Zadie Smith is best known as a novelist, but she’s also, in the fullest sense of the term, a public intellectual. Some of her most striking work in recent years has reached outside the realm of fiction, including essays about 9/11 and fear of words, and the soaring language of Barack Obama, and the political soulcraft of Facebook. It’s work that, on top of so much else, serves as a reminder of how profoundly politics is insinuated into literature, and into culture, at all their heights and depths. It’s work, too, that highlights how futile it can be to think about politics as its own category of discourse and experience. Politics is the water we swim in, and the air we breathe. It is around us, whether we choose to acknowledge it or not.
At a discussion in Washington, D.C., on Thursday evening—part of the book tour for Smith’s latest novel, Swing Time—the interviewer and NPR host Michele Norris asked Smith about all that: the connection between the politics and ... everything else. We are living, Norris noted, in “interesting times.” And “I wonder,” she said, “if that changes your approach to your work in terms of feeling some sense of responsibility, but also opportunity, to help people.” Can fiction—and words, in their simultaneous starkness and warmth—“help people see things that maybe they wouldn’t see otherwise?”
“I guess I look at it historically,” Smith replied. “I think of what happened to writers, or at least British writers, after the second world war.” Those writers became, essentially, politicized: Their times were simply too interesting for them to be anything else. “Writers who are, by temperament, not political writers find themselves in these situations,” Smith said, and they then have little choice but to become, in their way, political actors. Take E.M. Forster, one of Smith’s role models as a writer (On Beauty, she has said, was an “homage” to Howard’s End). “In peaceful times,” Smith noted, he “was not a man to stand up, not a man to make an argument.” But Forster did not live, finally, in peaceful times. So “he ended up on the radio having to speak in a way that he was not quite used to speaking. And I think he did a very effective job. But it was interesting to watch. In another life, he would have been much quieter.”
Today, too, Smith said, writers are playing that same role: They’re offering not just escapism from the world’s realities, but immersion within them. And some of them are doing that not necessarily by being activists or commentators, but by also by doing something both simpler and more complicated. They’re acting, sometimes, as journalists. They, too, are recognizing how thin the line can be: the politics, and the everything else.
It’s a recognition that is especially powerful at this moment—this week, this month, this coming year—as professional journalists, too, are considering their own relationship to the many, many people who see them as “out of touch,” and “biased,” and “elite.” To the many people who mock them, essentially, on grounds that they’ve failed both at objectivity and at empathy. Smith suggested that, as with most things, reporting—which merges objective fact with an honest effort at empathy—can be an answer. She pointed to George Saunders and, in particular, the literary analysis of Trump supporters he published in the New Yorker. To write that story, Saunders went out and spoke to people, Smith noted—he tried to empathize and understand—and because of that effort, in retrospect, he “saw what was obvious.”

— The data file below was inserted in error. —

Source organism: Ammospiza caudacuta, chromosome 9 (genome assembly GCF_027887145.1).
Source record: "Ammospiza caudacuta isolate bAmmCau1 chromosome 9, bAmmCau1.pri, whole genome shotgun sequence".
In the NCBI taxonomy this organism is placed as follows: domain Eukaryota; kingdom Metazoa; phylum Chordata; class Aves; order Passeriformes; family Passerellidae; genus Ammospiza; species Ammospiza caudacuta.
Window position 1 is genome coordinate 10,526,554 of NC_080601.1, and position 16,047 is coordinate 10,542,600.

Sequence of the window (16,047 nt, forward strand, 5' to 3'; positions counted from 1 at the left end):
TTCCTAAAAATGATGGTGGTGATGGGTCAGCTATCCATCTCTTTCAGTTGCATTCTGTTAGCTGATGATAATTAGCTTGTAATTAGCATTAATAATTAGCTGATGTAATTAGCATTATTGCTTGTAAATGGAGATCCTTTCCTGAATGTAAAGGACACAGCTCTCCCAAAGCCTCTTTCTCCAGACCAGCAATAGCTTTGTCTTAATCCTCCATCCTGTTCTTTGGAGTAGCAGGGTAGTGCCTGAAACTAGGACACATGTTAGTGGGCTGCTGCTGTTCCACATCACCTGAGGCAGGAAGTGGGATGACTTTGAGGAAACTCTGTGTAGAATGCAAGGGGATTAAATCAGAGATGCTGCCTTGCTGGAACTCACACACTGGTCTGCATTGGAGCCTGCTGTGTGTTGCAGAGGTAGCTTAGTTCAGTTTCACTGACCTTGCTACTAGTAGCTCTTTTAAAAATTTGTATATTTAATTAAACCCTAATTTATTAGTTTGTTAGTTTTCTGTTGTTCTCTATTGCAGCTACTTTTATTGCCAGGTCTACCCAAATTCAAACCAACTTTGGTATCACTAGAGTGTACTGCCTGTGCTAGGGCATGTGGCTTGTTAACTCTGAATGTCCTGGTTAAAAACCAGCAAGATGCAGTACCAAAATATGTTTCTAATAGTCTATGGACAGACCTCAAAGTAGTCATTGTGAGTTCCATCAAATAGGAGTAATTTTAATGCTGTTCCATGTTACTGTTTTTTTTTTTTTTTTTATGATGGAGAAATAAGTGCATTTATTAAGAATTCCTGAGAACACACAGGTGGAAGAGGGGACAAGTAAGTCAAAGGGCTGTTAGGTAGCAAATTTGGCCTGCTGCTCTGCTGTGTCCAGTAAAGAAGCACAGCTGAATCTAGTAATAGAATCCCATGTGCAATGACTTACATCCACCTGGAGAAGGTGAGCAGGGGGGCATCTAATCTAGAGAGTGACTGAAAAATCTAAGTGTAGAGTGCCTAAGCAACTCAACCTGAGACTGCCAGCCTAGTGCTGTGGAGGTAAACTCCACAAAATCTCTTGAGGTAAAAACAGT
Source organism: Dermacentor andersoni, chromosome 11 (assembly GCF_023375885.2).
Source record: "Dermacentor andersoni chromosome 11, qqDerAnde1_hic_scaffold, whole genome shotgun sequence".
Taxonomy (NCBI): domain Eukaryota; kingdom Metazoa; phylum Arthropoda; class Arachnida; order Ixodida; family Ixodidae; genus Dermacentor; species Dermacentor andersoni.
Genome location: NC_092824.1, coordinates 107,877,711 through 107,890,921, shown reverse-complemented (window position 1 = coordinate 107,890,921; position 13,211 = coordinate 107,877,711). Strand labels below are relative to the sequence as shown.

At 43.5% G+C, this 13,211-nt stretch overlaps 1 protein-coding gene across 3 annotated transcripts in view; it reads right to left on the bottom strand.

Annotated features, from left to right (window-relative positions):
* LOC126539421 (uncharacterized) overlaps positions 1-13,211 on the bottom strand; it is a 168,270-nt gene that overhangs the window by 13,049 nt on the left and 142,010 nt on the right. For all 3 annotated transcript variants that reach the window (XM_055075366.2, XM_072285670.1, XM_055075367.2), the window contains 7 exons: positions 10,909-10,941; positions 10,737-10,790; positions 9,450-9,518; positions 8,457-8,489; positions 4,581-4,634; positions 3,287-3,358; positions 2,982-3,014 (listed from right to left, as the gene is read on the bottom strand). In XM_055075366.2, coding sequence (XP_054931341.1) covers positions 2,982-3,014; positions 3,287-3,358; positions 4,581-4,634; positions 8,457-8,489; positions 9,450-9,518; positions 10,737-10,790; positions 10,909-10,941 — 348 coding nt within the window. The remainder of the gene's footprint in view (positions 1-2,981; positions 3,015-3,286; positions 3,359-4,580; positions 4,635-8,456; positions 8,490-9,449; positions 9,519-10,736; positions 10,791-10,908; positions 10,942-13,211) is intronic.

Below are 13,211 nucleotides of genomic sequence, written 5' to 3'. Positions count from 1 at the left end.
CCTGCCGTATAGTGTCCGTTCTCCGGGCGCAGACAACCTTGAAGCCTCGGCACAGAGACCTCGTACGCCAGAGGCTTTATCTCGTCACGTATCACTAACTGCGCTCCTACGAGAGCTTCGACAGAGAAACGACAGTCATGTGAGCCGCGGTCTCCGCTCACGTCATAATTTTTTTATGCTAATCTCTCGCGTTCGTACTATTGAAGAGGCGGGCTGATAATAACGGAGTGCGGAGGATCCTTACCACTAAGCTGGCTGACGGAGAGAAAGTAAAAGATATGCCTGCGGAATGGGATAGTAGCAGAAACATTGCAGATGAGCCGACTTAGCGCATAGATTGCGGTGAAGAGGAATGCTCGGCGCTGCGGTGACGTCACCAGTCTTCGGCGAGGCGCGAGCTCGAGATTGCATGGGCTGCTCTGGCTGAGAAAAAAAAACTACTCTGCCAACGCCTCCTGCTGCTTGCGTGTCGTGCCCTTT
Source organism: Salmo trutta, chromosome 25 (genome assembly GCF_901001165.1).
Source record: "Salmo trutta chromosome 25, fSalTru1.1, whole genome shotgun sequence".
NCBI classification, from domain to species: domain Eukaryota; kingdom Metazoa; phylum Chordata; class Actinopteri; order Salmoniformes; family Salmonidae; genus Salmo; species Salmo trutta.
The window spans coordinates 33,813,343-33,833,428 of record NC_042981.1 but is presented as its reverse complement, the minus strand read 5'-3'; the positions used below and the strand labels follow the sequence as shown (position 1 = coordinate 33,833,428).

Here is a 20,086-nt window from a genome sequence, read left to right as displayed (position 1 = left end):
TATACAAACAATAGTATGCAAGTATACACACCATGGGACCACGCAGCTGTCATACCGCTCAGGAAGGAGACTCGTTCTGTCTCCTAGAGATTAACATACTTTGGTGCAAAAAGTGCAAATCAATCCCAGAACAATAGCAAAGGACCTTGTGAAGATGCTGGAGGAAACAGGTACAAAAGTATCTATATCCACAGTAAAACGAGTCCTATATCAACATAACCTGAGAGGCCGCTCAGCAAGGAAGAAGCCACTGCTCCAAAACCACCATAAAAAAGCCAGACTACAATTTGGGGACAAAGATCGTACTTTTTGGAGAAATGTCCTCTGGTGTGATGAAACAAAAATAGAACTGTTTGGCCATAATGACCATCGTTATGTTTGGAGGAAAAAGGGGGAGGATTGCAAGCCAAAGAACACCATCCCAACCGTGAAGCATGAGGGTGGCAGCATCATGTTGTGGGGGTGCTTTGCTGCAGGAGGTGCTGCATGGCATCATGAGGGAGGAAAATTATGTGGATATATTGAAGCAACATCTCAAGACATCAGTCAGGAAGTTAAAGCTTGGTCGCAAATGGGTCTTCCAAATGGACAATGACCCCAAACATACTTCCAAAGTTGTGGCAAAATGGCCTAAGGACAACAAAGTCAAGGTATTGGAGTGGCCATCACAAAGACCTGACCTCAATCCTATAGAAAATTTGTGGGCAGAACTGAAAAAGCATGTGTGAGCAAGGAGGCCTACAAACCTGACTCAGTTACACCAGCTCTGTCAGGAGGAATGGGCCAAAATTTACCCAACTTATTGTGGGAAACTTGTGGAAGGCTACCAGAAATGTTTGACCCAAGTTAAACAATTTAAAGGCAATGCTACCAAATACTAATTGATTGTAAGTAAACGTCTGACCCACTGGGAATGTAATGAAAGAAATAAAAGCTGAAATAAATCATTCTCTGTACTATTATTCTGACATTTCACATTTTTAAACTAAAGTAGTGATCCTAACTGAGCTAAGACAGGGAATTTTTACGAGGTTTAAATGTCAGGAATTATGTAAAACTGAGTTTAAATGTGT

Reading that story, Smith said, “reminded me, personally, of my own father, who was a middle-class white man, but not an angry or racist one.” Especially because “many of the things that happened to these people also happened to him”: unemployment, divorce, illness. Things that shatter lives and, too often, break the people who live them. “But those things happened within the context of free health care, free education, and welfare,” Smith noted—so when her father fell ill, for example, it didn’t bankrupt him. There was not one misfortune standing between things are okay and utter despair.
The politics and the everything else, bound inextricably to each other. And the I and the you and the we, similarly fused. “For me,” Smith said, “reading those pieces”—Saunders’s, and similar works—“reminded me to make the connection between those people and someone I knew very well: my own father.” Those stories used reality, rather than fiction, to encourage her to bend her own imagination toward empathy. “That kind of journalism, I think, is very useful,” Smith said. And engaging in it means that writers like Saunders “are ready for the times—and they are essential.”
“I don’t think,” Smith added, contra the many magisterial novels and essays and speeches that would seem to suggest otherwise, “I’m one of those writers.” But “even comic novelists have to find some way to get their act together,” she said. “So I’m surprised, sometimes, by what I write now, by the pieces I write. Because I wouldn’t have thought that I would write on political subjects. But I have, quite a lot. It must just be experimenting with the times, really.”
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